The Way it was: 1992.

 
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Ready To Be Surprised

What is happening, right now, in global business is both worrisome and exhilarating. Today, one new management axiom is that the most powerful threats and opportunities for a company do not come from within normal business but from outside -- as complete surprises. By definition the businessman cannot plan for surprises. A surprise foreseen is an oxymoron. So, being unable to know what may occur, the businessman or businesswoman must try and make the company ready to meet whatever comes. The solution is not to make changes in the company but to completely transform the company to make it able to constantly change.

Robert Horton, chairman and CEO of British Petroleum Co. PLC, in "'Surprise' Governance" [Spring 1992]. He resigned in June 1992.

The Focus Now: Real Economic Issues

Five years ago, institutional activism began as a reaction to the excesses of the takeover era. The agenda was entirely governance and process-oriented, and often seemed divorced from value considerations. Now, with the virtual disappearance of takeovers -- and also as a consequence of a concentrated learning experience on the part of major institutions -- activism is changing. Institutions have recognized that in the long term, the focus of their efforts must be on ensuring good corporate performance. The goals and tactics of institutions will continue to evolve to focus on real economic issues and on poorly performing corporations.

Lilli Gordon, president of the Gordon Group, and John Pound, Harvard professor, in "The Challenge of Governing for Value" [Spring 1992].

The Perennial Challenges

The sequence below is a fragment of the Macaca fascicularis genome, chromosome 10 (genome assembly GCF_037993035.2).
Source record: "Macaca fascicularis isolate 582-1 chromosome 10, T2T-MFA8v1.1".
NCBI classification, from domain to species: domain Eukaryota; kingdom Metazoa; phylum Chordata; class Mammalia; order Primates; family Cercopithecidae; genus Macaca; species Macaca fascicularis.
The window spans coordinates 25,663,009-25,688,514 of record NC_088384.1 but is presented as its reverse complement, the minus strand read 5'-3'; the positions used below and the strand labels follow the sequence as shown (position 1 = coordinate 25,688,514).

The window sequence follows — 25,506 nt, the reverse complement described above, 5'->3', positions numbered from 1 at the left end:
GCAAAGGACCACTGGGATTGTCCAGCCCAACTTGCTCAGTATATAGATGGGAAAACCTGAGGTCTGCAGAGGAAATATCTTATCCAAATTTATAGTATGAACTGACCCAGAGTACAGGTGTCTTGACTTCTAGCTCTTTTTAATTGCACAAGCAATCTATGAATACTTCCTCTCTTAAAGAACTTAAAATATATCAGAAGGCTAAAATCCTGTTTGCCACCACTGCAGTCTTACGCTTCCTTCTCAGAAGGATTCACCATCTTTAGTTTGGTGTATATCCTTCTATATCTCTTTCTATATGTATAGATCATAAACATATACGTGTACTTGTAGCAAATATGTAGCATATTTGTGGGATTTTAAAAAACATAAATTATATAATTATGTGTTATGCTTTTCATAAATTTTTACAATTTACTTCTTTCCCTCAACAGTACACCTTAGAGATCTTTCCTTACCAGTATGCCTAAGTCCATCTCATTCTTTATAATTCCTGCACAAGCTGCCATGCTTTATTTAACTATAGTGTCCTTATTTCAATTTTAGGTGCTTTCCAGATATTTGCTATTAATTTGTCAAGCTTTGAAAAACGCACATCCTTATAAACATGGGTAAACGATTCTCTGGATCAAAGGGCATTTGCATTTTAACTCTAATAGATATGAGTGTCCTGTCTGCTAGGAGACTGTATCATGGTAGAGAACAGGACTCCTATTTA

As recent initiatives by the boards of General Motors and several other major corporations [to remove the CEO] have demonstrated, directors already have very significant, if often latent, powers. Efforts to strengthen corporate governance must start by recognizing a fundamental, albeit circular, reality: Namely, a board will be as effective as top management, and specifically the CEO, wants it to be -- and top management will be as effective as a board insists that it be. More specifically:

* If a CEO wants strong board members, he will get them.

* If a CEO wants the board involved, it will be.

* If the CEO feels the board role includes tough-minded evaluation of his own performance, the board will oblige.

* And if the board chooses, evaluates, and rewards a CEO on the basis of shareholder value, the directors will get a CEO who puts shareholder value first.

In other words, the fundamental challenges of corporate governance remain what they were more than 20 years ago, when I was invited to become chief executive of FMC Corp. These challenges are, first, to select an effective board and, second, to ensure that a board aggressively and...

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